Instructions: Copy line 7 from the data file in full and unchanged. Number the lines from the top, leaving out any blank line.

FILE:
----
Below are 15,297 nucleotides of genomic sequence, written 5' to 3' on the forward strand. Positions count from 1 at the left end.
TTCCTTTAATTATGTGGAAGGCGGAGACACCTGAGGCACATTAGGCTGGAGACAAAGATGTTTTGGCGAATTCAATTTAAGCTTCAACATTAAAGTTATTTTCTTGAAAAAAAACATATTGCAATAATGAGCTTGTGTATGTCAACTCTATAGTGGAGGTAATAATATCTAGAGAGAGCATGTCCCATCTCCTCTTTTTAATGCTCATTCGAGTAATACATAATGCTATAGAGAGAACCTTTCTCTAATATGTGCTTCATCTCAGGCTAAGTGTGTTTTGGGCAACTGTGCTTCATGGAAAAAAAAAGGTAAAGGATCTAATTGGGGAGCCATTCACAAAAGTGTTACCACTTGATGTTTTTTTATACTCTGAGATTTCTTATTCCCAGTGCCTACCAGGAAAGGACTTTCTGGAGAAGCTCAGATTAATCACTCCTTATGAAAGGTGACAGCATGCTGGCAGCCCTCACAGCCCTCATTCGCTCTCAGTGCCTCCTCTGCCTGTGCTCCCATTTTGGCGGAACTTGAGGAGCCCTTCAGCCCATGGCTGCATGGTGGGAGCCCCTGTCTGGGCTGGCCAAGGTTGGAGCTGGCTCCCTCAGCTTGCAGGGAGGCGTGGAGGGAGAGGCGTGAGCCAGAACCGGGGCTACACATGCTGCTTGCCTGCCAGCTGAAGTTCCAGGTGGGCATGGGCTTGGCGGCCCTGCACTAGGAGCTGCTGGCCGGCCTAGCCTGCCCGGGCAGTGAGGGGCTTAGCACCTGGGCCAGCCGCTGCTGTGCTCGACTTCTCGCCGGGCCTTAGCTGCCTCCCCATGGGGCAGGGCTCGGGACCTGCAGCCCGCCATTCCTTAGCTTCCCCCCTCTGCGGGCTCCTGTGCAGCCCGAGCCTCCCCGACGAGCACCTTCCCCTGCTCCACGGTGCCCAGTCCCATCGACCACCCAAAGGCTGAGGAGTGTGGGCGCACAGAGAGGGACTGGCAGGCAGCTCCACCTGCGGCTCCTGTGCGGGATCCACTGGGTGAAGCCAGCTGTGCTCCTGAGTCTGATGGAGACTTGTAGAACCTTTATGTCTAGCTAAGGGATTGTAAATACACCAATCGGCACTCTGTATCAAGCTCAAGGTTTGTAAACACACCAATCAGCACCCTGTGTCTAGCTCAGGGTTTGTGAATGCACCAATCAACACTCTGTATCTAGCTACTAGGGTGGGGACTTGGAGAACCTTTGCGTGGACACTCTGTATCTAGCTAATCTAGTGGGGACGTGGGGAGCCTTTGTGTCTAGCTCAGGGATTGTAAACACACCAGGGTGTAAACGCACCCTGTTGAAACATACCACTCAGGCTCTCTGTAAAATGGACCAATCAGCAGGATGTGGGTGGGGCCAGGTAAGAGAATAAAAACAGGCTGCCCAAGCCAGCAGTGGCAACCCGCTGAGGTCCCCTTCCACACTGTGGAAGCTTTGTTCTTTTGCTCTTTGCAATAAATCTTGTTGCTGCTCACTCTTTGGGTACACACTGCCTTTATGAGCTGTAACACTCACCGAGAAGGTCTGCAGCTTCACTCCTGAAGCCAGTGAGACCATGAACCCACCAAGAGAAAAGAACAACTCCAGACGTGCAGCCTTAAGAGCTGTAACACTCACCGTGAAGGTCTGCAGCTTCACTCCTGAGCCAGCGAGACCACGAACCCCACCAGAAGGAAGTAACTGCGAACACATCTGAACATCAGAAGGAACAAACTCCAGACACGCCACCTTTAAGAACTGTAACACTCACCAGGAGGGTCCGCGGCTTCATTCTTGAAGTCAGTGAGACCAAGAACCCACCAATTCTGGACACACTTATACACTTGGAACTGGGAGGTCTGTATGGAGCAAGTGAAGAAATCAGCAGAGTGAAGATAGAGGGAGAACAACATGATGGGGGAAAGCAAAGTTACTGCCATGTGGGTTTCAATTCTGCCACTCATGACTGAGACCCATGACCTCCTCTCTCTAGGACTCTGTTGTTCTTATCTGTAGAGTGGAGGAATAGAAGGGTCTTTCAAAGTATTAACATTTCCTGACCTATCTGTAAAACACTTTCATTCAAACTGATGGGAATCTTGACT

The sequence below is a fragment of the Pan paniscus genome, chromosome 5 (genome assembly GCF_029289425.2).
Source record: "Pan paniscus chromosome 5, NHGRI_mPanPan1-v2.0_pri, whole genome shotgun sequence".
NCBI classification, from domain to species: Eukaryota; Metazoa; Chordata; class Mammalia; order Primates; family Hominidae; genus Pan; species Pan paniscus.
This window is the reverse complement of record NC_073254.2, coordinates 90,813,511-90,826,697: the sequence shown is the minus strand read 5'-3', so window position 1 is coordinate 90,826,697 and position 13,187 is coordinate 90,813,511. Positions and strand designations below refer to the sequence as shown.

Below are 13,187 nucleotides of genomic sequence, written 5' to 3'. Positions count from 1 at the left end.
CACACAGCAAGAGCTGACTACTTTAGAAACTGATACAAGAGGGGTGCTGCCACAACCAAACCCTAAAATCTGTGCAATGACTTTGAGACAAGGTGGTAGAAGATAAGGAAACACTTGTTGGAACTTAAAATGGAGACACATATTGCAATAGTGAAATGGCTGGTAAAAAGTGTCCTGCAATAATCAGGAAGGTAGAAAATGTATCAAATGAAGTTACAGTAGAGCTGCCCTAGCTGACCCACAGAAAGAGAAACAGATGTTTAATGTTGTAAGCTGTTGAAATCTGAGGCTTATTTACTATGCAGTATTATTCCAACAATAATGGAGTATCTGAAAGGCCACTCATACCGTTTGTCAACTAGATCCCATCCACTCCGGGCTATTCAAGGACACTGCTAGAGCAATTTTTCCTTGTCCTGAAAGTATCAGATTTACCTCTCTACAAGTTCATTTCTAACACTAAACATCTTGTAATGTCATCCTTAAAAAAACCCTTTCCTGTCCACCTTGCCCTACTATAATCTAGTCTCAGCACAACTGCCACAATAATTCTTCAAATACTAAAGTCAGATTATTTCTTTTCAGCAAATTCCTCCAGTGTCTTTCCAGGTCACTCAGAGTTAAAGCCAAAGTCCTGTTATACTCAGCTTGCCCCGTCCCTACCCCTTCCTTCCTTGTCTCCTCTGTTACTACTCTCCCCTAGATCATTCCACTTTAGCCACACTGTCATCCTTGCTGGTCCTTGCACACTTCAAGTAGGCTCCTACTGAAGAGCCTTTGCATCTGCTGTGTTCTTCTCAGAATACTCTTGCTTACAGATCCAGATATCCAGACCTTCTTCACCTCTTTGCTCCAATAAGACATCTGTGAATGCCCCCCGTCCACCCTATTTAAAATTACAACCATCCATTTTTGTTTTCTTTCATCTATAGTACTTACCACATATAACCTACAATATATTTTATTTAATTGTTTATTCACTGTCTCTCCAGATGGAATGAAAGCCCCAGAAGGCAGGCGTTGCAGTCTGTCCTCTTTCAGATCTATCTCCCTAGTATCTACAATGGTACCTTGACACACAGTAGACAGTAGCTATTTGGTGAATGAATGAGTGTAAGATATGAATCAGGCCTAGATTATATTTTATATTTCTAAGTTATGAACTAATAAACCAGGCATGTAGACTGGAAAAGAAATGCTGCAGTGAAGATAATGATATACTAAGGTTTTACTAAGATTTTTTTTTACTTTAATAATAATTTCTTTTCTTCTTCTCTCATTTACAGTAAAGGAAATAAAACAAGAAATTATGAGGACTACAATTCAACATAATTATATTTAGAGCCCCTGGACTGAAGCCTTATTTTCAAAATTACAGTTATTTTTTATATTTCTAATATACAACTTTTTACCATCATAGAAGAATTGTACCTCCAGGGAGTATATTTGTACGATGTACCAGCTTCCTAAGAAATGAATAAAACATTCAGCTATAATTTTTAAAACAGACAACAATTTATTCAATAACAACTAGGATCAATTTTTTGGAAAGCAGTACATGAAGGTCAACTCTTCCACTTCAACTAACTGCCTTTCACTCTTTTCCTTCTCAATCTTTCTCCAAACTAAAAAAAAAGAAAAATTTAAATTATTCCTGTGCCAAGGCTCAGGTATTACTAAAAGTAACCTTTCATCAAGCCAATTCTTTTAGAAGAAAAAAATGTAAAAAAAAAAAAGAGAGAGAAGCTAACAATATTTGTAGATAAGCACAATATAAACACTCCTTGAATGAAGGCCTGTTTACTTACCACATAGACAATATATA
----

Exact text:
Below are 13,187 nucleotides of genomic sequence, written 5' to 3'. Positions count from 1 at the left end.